The Difference Between Can and Should

Last Saturday a man was shot and killed near Silver Lake. This is a small lake with a swimming area and parks, and I spent a lot of time there when I was younger; swimming, picnicking; the sorts of things one does at a recreational area.

A gun is not a solution; it’s the tool you resort to when all other options have been exhausted. It is the LAST resort, not a hammer for every nail.

It was a typical summertime weekend afternoon at the park. Suddenly a man walking his dog started screaming obscenities, deployed a metal baton and began chasing people, including a grandmother with her grandchild. He is not reported to have actually struck anyone, but the situation had potential to end badly. It did.

A bystander intervened verbally, and the man with the baton pepper-sprayed him and struck him repeatedly with the baton. Another man also attempted to intervene, and at some point deployed a concealed handgun and shot the suspect twice. The suspect was transported to a nearby hospital and subsequently died. The shooter was detained and questioned, but no charges have been filed. It appears that the authorities are inclined to view this as a justifiable homicide.

In Washington state rules regarding the use of lethal force in self-defense are that the person employing force must have a reasonable belief that they or another innocent party are in imminent danger of death or grave bodily harm. Someone shouting that they are going to kill you is not enough, unless they have a demonstrated capacity to carry out that threat at that time. This would be demonstrated by that person by brandishing or using a weapon.

By this standard the authorities appear to be inclined at this time to view this as a justifiable shooting, and no charges have been filed. But there’s a difference between ‘justifiable’ and ‘necessary’ that needs to be examined here.

First things first. I was not there. I did not witness the incident, and we do not have all of the facts available to the witnesses, the shooter, the police or courts. Let’s take a look at what we do know.

The weapon deployed by the suspect is considered a ‘Less Lethal’ weapon. This is a weapon that while capable of producing a lethal injury it is not intended to do so. Police batons, pepper spray, rubber bullets and TASERs all fall into this category. Simply striking someone with this weapon is unlikely to produce ‘death or grave bodily harm.’ The suspect also used pepper spray, another ‘Less Lethal’ weapon.

Second, the suspect was obviously deranged and violent, but did not necessarily represent an immediate threat of death or grave bodily harm to either the shooter or the man he had pepper-sprayed. He had deployed a potentially lethal weapon, but had not yet used it in a manner likely to inflict death or grave bodily harm but the potential for both was undeniably present.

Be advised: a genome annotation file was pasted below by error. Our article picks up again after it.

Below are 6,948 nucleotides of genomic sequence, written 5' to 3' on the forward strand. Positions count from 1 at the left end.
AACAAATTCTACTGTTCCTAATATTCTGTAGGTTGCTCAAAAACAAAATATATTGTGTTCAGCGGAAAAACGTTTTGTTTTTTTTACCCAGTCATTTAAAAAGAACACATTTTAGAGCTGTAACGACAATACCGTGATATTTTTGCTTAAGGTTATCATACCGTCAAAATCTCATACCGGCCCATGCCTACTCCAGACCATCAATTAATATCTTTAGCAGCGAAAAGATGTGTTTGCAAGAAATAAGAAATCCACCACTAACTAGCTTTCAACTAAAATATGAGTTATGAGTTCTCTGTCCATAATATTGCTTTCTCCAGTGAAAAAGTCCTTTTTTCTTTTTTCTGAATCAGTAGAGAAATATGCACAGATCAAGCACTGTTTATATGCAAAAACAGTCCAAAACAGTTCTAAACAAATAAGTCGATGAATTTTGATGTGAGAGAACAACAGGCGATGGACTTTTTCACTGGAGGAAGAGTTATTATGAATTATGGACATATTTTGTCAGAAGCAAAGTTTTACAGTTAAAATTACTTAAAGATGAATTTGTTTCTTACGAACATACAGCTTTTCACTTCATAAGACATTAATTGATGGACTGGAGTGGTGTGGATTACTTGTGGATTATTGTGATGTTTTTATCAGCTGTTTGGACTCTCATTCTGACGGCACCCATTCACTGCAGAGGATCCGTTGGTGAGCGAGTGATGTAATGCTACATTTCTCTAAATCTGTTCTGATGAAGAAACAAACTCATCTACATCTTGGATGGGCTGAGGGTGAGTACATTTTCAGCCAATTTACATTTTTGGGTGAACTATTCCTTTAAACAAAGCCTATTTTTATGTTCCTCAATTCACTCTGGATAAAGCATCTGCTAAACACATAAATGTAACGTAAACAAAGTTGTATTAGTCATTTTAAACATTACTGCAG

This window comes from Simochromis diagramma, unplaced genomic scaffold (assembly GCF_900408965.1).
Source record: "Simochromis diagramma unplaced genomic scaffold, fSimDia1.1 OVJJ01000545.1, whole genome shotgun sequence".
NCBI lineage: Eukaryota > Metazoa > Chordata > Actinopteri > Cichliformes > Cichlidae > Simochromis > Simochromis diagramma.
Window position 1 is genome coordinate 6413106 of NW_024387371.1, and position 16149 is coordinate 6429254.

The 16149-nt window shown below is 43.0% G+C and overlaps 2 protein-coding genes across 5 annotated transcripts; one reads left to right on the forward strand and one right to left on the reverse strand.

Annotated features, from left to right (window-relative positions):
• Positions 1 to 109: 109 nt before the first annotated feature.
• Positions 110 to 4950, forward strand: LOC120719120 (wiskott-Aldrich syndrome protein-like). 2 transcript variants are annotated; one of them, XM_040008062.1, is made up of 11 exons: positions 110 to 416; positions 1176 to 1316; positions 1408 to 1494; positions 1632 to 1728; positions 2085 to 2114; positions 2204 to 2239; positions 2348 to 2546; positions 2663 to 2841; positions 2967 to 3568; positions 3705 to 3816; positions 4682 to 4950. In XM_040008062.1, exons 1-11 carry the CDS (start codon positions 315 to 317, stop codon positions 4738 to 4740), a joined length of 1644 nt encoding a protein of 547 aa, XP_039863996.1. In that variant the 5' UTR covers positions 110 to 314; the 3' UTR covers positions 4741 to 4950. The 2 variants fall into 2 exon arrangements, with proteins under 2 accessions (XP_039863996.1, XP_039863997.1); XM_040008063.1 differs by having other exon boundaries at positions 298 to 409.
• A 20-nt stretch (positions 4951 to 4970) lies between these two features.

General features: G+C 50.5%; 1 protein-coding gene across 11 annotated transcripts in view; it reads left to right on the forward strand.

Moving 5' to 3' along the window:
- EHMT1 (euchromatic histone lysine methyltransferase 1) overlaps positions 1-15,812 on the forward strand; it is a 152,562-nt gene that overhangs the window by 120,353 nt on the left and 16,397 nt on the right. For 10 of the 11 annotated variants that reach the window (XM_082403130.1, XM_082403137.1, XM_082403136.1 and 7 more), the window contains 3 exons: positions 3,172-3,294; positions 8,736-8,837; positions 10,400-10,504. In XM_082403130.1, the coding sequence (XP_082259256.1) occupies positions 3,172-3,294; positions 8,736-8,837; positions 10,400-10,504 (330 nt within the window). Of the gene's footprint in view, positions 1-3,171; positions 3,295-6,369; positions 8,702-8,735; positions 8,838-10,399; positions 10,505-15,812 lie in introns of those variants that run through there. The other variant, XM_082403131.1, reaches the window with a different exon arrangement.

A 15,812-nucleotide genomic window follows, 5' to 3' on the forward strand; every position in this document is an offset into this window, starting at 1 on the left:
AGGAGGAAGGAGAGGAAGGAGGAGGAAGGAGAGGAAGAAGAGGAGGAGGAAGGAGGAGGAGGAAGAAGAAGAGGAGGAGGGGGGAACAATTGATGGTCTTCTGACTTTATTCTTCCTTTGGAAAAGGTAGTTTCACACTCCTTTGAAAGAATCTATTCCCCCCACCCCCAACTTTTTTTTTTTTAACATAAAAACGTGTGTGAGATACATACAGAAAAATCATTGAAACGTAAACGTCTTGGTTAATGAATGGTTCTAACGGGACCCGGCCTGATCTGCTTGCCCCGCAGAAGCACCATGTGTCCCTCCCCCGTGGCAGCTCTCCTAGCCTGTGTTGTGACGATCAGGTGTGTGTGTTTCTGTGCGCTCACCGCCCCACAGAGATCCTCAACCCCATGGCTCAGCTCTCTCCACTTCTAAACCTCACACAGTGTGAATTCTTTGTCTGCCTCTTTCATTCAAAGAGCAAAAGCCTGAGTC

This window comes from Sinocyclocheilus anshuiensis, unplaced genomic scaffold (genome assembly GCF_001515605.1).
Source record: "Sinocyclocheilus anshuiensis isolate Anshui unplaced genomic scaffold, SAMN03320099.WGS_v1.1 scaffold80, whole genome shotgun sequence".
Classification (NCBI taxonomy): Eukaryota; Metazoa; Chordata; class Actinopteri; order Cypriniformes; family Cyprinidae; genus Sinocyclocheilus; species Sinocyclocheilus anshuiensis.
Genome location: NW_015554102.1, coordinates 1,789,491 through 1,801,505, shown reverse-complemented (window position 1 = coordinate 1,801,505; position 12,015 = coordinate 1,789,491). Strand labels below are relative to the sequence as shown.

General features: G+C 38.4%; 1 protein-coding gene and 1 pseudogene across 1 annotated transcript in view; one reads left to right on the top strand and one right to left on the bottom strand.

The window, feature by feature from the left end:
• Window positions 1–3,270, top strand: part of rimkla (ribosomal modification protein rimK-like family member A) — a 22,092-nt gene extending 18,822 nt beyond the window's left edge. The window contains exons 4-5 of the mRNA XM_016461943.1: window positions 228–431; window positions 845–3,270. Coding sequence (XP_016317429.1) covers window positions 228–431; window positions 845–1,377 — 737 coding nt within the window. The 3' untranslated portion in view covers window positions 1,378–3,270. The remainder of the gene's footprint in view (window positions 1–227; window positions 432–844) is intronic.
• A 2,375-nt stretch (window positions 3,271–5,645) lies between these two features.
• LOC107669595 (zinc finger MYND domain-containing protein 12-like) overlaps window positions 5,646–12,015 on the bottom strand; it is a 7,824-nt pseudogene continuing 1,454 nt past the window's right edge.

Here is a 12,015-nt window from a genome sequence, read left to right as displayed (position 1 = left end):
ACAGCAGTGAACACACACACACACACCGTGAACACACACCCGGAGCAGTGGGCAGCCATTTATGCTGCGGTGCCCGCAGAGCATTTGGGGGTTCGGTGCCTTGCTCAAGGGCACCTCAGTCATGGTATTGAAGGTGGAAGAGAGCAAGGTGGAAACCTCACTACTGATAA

Based on the information available to us this appears to be a legally justified shooting. But the question that comes up in my mind is was it necessary? The use of lethal force is the court of last resort, to be employed only when it is the least bad solution to the problem. Looking at the information we have the shooting was justified, but may not have been the least bad response.

We do not, cannot know what was in the mind of the armed citizen that shot the suspect, or what combination of thoughts, experience and immediate circumstances led him to resort to deadly force, but put yourself in the situation for a moment and think about it. Is there something else that could have been done? Might it have been better to use a lesser degree of force? Would it have been better to observe the situation without direct intervention, but be ready if it became necessary?

My inclination, based on the facts available to us is that I would not have resorted to lethal force. I would have stood ready to intervene if necessary, and that intervention might have been an unarmed response. But I’m a large, well trained and physically-capable man. I also have a good understanding of the weapons employed by the suspect. That’s not true of everyone; we are each individuals and need to make decisions based on our own unique circumstances, which will inevitably result in different outcomes. In some cases these factors may result in a sub-optimal outcome, but it might be the best that could reasonably be hoped for.

If you carry a weapon for self-defense you need to be aware of and consider all of the options in a situation. It is immensely helpful to consider situations like this in detail and be aware of those options before you find yourself having to respond. It can literally be the difference between life and death, and not just yours.

Stay safe and take care.

Michael Tinker Pearce, 8 July 2021

Advertisements

1 thought on “The Difference Between Can and Should

  1. gdwoodbury

    There is the possibility that the baton could have been used in a lethal manner. Head blows can cause unconsciousness or death, and are classified as deadly force. The man in this case did not, but judging by his described behaviour, that might have been “did not _yet_”. And perhaps, this is what the shooter was thinking.

    I am not a large man, but I am trained, and would probably have taken your proposed course of action. OTOH, I don’t habitually carry, so I’d be limited to calling 911 on the cell and assessing empty handed tactics, including drafting the nearest able bodied person to assist. I ain’t the Lone Ranger, and this ain’t a movie.

    Reply

Leave a Reply